How to Achieve That Perfect Thigh Gap

...Throwing light on the facts.

By: Eric Olesen from Fitness Goals

photo via favim.com

photo via favim.com

If you’re someone who has always had big thighs, you would know the importance of a thigh gap.  

A thigh gap is the clear space right under your crotch and in between your middle and upper thighs.  

A small gap within your thighs is an ultimate symbol of a well-toned female body according to most media today.  

It appears that in order to have a minimum thigh gap, your thighs should be totally devoid of fat.  

However, as every woman knows, the inner thighs are outrageously difficult to curb fat and hence for all dieting women, inner thighs remain the Mount Everest of their body.

Debunking a few myths on thigh gaps

The extent to which some girls have gone in order to try and bring that gap in between both thighs has made it an extremely controversial topic.  

This has raised a bunch drama around the thigh gap... so what are the few myths and facts surrounding this topic?

Myth #1: Anyone can easily get a thigh gap like the supermodels

Under optimal situations, the female bone structure and the way in which the femur bone is spread out naturally forms a thigh gap.  

Since every woman is different, there are some who can never ever achieve a slight gap in between their thighs, no matter how much toned and thin their thighs are.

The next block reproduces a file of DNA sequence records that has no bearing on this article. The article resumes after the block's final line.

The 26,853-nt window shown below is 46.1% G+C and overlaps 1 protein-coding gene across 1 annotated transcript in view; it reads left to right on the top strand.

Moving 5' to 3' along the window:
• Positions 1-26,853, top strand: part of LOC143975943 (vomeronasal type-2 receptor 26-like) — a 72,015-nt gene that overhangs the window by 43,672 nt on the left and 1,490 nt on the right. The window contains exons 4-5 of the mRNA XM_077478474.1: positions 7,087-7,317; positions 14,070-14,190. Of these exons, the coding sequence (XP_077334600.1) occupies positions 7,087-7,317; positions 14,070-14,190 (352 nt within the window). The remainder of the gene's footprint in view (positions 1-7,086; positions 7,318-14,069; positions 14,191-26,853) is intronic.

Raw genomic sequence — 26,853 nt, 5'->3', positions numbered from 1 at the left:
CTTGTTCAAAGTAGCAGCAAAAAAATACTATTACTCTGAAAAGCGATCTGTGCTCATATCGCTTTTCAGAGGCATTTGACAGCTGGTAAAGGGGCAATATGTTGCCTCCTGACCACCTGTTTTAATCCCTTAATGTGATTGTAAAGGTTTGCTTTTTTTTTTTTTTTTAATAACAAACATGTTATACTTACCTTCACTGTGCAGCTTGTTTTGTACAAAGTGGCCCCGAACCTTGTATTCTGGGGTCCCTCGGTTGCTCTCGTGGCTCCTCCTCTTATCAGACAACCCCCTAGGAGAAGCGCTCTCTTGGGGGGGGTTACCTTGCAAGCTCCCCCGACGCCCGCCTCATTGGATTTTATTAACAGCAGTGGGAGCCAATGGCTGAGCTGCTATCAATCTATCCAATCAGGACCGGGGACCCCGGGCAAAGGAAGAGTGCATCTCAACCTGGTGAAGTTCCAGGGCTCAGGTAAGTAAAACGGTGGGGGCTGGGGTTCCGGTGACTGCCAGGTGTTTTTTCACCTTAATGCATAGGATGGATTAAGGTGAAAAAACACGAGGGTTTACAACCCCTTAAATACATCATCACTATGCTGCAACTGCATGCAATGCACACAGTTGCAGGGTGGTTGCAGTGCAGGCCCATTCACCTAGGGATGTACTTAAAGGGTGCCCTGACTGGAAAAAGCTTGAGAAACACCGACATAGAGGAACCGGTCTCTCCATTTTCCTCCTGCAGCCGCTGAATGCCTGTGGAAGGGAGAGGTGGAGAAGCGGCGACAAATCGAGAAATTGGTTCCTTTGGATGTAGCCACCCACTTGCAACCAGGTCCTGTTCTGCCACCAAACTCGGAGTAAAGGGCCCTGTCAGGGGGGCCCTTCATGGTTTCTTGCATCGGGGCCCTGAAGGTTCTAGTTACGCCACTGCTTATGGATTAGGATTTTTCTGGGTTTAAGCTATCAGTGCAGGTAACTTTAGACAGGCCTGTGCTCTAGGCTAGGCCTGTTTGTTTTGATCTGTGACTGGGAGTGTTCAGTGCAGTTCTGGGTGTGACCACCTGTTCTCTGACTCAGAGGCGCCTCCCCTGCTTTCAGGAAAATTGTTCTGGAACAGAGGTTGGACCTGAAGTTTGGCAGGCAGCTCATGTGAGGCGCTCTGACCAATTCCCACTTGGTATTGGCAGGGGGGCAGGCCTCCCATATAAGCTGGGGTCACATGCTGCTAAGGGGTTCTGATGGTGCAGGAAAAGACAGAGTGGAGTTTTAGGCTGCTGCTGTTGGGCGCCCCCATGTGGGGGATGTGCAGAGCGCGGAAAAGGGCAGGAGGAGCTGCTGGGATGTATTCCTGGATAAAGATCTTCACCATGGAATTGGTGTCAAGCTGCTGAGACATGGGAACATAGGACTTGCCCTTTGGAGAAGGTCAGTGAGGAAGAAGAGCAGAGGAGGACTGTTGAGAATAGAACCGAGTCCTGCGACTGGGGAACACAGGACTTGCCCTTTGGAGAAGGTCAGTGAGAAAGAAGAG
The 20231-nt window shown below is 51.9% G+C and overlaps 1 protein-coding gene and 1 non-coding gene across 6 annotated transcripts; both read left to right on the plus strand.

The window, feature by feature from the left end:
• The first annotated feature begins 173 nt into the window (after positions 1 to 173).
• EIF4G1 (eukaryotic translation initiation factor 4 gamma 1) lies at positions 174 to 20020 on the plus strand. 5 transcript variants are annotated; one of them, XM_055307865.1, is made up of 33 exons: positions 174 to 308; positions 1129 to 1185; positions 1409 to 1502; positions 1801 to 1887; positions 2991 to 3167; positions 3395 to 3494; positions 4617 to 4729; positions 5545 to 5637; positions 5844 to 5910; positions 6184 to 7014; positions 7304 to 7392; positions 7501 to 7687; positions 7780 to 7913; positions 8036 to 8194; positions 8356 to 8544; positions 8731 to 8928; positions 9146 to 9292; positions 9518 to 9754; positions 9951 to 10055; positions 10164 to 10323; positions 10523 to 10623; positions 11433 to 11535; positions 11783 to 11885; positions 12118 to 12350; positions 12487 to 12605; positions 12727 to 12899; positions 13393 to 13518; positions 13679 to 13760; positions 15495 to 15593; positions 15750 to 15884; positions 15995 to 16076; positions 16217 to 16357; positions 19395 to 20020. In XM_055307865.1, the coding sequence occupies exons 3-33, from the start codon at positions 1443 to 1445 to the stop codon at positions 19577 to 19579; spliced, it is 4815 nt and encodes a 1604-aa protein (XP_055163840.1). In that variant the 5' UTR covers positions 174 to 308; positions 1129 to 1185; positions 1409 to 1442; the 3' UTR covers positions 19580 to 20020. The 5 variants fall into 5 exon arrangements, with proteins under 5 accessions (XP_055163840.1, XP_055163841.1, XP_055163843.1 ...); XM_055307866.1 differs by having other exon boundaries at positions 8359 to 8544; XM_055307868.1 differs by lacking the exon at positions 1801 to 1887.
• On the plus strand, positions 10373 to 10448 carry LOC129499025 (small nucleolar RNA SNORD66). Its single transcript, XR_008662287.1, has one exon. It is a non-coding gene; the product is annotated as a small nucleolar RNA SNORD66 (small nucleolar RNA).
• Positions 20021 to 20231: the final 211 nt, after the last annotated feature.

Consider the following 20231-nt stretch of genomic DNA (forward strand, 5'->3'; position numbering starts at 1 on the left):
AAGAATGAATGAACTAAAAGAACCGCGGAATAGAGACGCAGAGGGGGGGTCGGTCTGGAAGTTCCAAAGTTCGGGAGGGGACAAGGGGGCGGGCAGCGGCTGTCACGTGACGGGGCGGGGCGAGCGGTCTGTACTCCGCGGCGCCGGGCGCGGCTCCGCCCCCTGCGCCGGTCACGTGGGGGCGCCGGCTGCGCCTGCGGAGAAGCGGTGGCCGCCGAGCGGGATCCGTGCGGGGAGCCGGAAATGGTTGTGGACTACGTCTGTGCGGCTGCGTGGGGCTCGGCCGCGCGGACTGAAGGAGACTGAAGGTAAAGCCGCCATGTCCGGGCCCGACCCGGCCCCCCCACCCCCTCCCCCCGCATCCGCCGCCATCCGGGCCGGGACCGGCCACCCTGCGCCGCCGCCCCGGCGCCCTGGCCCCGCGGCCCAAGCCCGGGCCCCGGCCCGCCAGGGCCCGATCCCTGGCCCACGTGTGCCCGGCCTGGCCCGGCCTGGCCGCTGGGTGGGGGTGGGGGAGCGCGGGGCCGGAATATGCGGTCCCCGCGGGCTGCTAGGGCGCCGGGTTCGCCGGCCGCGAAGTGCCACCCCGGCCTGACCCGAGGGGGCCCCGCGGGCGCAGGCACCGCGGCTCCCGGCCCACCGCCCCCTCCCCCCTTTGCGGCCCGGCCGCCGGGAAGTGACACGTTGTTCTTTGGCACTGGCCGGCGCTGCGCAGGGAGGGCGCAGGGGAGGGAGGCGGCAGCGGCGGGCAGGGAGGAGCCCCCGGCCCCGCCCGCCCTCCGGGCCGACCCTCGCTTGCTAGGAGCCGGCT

This is simply a matter of bone structure and it is okay if you have a body type that doesn't allow for a thigh gap.  

While the majority of women can obtain a thigh gap with enough dedication, it may not be healthy.  

It requires low body fat percentages that many people cannot maintain.  

And always remember: even if your bone structure doesn't allow the gap, there are still many other benefits to remaining healthy and fit.

Myth #2: You require being skinny like a supermodel to get a thigh gap

The absence or appearance of a gap within thighs is usually due to a layer of fat within your inner thighs.  

The less fat that you have, the more likely you are to have a gap.

This automatically means that the skinnier you are, the easier it will be for you to get that gap in between thighs.  

But again, as every woman is shaped differently, the structure of your body plays a big role in deciding the gap that you can have.

Myth #3: You can’t build leg muscles if you want a gap

Unless you’re working out like a man with heavy weights and doing squats with 225lbs, plus eating enough to put on tons of muscle, it’s pretty unlikely that you will get quads which block the thigh gap.  

Nevertheless, if you still want to do leg exercises with weights to ensure that you have streamlined legs, you have to ensure that you stick to lower weights to create strong, but lean, muscles.

Best exercises to help you get the much-desired thigh gap